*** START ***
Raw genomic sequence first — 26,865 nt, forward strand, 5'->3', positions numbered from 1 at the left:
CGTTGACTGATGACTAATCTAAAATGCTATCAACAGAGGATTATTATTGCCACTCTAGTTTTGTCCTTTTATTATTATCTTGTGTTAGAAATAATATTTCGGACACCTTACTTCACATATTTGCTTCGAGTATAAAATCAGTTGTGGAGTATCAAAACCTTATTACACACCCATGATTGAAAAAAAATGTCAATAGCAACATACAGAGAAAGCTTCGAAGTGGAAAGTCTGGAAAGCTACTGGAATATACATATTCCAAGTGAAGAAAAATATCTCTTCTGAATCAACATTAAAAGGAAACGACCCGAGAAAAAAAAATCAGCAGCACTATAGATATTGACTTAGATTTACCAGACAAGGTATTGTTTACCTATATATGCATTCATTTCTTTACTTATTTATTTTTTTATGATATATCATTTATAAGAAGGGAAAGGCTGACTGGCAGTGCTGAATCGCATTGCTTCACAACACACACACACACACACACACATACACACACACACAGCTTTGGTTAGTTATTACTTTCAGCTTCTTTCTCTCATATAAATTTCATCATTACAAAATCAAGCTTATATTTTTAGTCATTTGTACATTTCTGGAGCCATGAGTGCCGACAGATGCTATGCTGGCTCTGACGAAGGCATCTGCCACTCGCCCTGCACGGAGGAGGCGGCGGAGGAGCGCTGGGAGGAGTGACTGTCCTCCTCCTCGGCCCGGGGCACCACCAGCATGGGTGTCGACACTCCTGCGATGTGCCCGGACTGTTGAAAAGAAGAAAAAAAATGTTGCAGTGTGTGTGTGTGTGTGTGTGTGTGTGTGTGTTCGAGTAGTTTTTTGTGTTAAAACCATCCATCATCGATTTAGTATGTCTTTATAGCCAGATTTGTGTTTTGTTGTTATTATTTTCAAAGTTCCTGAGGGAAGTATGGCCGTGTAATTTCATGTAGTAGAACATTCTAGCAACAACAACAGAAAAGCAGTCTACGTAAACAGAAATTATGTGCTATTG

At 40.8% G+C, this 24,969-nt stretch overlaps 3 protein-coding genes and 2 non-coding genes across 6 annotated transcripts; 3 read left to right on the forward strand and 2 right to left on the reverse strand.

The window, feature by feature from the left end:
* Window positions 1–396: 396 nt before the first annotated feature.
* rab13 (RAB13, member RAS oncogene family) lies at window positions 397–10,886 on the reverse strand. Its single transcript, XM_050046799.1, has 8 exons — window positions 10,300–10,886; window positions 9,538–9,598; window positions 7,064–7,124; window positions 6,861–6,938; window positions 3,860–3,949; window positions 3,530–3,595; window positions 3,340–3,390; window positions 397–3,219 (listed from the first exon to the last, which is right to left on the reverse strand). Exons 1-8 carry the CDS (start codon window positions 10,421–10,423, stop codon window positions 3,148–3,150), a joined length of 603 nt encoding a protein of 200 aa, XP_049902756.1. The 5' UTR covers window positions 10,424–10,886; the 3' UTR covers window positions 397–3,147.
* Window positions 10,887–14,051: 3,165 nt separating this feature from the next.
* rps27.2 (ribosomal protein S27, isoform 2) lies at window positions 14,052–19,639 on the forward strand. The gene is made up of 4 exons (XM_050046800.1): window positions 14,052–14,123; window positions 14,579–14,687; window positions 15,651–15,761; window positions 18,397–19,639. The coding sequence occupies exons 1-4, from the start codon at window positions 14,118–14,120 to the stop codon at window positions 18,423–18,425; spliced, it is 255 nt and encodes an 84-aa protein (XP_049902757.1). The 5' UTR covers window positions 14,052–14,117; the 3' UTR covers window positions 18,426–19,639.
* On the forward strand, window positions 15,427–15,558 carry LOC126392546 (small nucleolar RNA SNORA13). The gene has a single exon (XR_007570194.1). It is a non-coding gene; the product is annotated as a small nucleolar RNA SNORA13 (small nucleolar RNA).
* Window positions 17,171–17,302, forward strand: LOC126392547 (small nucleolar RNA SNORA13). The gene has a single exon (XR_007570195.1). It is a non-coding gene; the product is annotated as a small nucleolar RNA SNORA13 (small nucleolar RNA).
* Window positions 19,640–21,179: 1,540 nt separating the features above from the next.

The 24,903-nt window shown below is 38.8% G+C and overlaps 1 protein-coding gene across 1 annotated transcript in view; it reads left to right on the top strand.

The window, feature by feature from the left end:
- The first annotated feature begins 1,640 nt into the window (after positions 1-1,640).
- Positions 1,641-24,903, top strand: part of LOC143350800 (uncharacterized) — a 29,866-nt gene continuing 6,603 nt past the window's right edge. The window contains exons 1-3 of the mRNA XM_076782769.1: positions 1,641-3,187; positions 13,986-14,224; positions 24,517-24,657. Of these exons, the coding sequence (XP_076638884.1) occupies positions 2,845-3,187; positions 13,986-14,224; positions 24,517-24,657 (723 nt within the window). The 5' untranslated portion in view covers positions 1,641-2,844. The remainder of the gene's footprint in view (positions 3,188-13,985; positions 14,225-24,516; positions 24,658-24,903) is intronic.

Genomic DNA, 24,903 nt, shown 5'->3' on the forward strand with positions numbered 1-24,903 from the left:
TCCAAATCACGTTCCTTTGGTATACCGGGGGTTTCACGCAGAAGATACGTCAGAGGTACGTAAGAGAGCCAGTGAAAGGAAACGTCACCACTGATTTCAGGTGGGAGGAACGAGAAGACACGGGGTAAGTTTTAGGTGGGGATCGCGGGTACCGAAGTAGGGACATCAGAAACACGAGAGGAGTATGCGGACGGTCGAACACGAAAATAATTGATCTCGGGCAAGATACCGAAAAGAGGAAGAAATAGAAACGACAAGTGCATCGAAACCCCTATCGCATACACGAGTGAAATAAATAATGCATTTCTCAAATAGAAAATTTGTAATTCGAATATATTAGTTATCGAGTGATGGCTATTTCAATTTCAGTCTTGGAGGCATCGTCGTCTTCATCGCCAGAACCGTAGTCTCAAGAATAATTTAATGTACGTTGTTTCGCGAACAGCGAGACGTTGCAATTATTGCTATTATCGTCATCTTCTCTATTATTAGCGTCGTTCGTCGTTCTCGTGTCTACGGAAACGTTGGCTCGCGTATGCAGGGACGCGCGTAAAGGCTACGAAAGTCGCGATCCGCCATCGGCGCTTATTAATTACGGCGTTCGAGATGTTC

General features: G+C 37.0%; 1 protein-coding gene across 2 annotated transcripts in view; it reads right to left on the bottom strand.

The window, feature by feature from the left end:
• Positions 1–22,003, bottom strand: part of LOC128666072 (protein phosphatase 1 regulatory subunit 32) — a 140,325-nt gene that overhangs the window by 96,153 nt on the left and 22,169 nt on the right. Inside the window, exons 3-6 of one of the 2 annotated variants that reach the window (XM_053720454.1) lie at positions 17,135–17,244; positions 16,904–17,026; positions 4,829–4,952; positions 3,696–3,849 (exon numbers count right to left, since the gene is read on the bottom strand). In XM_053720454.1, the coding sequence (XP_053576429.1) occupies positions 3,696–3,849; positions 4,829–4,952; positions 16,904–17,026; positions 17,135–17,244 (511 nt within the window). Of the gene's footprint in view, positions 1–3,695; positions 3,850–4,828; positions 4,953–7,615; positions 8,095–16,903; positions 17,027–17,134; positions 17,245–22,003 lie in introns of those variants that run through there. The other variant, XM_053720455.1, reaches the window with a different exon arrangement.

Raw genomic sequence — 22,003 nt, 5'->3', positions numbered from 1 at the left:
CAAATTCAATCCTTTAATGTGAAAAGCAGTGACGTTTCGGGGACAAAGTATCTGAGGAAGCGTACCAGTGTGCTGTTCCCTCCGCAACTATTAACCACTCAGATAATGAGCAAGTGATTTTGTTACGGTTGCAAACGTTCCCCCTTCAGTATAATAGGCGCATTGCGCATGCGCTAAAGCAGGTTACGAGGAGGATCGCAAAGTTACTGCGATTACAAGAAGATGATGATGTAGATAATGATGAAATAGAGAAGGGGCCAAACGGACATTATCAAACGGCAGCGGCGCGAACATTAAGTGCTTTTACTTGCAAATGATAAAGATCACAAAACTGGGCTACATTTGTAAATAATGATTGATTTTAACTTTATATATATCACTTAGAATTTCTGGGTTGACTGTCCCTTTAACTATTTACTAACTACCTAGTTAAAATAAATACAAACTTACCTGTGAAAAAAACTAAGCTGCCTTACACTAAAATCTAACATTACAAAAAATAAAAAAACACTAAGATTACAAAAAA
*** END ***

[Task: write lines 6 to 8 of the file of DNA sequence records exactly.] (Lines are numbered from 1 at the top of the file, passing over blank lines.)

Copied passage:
* rab13 (RAB13, member RAS oncogene family) lies at window positions 397–10,886 on the reverse strand. Its single transcript, XM_050046799.1, has 8 exons — window positions 10,300–10,886; window positions 9,538–9,598; window positions 7,064–7,124; window positions 6,861–6,938; window positions 3,860–3,949; window positions 3,530–3,595; window positions 3,340–3,390; window positions 397–3,219 (listed from the first exon to the last, which is right to left on the reverse strand). Exons 1-8 carry the CDS (start codon window positions 10,421–10,423, stop codon window positions 3,148–3,150), a joined length of 603 nt encoding a protein of 200 aa, XP_049902756.1. The 5' UTR covers window positions 10,424–10,886; the 3' UTR covers window positions 397–3,147.
* Window positions 10,887–14,051: 3,165 nt separating this feature from the next.
* rps27.2 (ribosomal protein S27, isoform 2) lies at window positions 14,052–19,639 on the forward strand. The gene is made up of 4 exons (XM_050046800.1): window positions 14,052–14,123; window positions 14,579–14,687; window positions 15,651–15,761; window positions 18,397–19,639. The coding sequence occupies exons 1-4, from the start codon at window positions 14,118–14,120 to the stop codon at window positions 18,423–18,425; spliced, it is 255 nt and encodes an 84-aa protein (XP_049902757.1). The 5' UTR covers window positions 14,052–14,117; the 3' UTR covers window positions 18,426–19,639.